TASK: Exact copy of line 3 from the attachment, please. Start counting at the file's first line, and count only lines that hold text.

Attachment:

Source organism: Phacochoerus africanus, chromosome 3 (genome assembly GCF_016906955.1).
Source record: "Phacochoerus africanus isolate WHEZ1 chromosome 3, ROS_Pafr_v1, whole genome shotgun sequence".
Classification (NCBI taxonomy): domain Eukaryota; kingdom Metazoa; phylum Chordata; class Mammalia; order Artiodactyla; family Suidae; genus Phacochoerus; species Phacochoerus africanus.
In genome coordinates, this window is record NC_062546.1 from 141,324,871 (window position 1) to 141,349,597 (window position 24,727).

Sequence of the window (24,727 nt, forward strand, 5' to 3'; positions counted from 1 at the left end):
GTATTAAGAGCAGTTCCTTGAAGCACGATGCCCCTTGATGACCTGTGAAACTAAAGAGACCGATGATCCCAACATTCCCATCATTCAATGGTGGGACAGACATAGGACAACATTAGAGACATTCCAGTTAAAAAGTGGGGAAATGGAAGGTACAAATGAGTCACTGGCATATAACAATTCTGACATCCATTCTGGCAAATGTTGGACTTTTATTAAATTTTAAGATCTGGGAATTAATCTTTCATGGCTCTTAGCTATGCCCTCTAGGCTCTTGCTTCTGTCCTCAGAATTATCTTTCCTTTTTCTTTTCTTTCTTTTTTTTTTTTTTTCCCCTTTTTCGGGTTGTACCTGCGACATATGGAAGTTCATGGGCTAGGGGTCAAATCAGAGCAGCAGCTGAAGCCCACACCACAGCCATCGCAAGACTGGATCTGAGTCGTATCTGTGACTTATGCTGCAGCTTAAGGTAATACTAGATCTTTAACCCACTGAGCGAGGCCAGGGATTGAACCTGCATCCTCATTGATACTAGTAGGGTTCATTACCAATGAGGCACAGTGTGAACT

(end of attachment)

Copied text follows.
Classification (NCBI taxonomy): domain Eukaryota; kingdom Metazoa; phylum Chordata; class Mammalia; order Artiodactyla; family Suidae; genus Phacochoerus; species Phacochoerus africanus.